A new study suggests that a smile can help reduce pain during vaccination. Researchers proved that people who smiled or grimaced while getting a vaccination experienced a lower level of pain when compared to people who didn’t smile while getting a shot. Whenever people face pain they tend to close their eyes tightly and bare their teeth which are often referred to as grimace response.


This study makes a new protocol in helping phobic patients. The researchers asked the patients to smile just prior to the vaccination and asked them to report their level of pain. They specifically wanted to understand whether manipulating the patient’s facial reaction during vaccination will help to reduce their pain and stress.


Sarah Pressman, Ph.D., a professor of psychological science at the University of California, Irvine and the study’s lead author tells that “In our study, faking a big, Duchenne smile before and during a sham vaccination not only made the needle hurt about half as much, but it also made people anticipate that the needle would hurt less before they got it.” and “In addition, it reduced the physiological stress response associated with needle anxiety.”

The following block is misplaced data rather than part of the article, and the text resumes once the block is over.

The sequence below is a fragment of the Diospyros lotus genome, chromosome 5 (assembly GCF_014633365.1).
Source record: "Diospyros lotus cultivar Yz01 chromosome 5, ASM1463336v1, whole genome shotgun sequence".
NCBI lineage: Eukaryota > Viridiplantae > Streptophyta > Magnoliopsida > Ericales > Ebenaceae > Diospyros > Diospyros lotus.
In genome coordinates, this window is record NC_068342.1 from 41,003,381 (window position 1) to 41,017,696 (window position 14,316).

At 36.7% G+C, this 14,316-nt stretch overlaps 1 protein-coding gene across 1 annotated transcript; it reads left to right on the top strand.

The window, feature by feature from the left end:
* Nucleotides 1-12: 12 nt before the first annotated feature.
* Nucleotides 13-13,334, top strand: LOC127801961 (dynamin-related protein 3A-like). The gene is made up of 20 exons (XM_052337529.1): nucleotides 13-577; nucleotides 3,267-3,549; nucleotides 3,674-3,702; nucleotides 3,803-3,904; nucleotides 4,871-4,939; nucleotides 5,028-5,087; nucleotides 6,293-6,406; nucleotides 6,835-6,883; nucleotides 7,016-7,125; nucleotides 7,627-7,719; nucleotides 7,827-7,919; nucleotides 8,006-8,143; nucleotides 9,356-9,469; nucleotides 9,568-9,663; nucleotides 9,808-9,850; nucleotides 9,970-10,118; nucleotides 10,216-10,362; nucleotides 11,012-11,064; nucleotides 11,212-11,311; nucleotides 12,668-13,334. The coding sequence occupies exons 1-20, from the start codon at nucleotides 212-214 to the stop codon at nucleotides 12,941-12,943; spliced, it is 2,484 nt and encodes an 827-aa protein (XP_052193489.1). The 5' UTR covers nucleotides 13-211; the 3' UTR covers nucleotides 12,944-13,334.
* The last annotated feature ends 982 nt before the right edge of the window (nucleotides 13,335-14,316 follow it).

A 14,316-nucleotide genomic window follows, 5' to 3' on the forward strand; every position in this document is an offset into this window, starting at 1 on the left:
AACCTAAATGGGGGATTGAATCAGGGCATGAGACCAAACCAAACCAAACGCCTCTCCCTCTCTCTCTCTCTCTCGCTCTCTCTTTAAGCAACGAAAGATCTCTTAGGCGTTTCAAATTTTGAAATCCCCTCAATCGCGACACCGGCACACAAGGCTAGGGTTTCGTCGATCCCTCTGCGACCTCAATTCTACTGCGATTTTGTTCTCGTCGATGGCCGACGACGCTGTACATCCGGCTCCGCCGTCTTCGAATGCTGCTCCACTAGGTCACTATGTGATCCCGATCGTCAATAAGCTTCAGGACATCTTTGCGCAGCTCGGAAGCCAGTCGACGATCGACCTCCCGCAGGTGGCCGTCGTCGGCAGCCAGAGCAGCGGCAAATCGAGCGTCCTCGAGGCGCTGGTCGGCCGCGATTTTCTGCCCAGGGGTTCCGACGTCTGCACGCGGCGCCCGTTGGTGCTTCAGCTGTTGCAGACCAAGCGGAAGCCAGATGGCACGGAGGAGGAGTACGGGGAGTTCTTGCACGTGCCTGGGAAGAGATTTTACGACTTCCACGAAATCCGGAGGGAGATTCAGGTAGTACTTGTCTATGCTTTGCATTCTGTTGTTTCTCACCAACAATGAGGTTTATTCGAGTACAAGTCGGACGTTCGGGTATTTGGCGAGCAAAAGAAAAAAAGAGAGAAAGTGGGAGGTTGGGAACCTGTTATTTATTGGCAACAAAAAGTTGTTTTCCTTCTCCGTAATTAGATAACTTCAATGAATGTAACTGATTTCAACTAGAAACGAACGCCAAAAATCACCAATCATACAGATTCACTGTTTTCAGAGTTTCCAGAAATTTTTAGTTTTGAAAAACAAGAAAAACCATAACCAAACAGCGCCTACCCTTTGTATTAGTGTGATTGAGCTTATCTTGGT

To investigate the link between facial expression and pain sensation, the scientists decided to recruit 231 members. They all were shot with saline with the same injection which is used for the flu vaccine. The scientists then split the members into four groups like a Duchenne smile, a non- Duchenne smile, a neutral expression, and a grimace in order to recognize their reaction after receiving the shot with chopsticks in their mouth.


Before receiving the vaccination they stress levels were also recorded and after receiving the shot the medical examiner asked them to report their pain levels and stress levels. And also they were connected with an electrocardiogram to measure the changes before, after, and during the vaccination.


In addition to this, Electrodermal Activity (EDA), the measure of psychological and physiological changes in the participant’s skin were also measured. When the researchers measured the heart rate data, it seems to be that the Duchenne smile group has a lesser heart rate than the neutral groups and there were no significant changes in the grimace and the non-Duchenne group.


The research shows that people who smile or grimace while receiving the shot will experience 40% of less needle pain when compared to the other groups. Together the researchers hope that it can help and encourage people to get vaccinated even if they are phobic to injections and pain.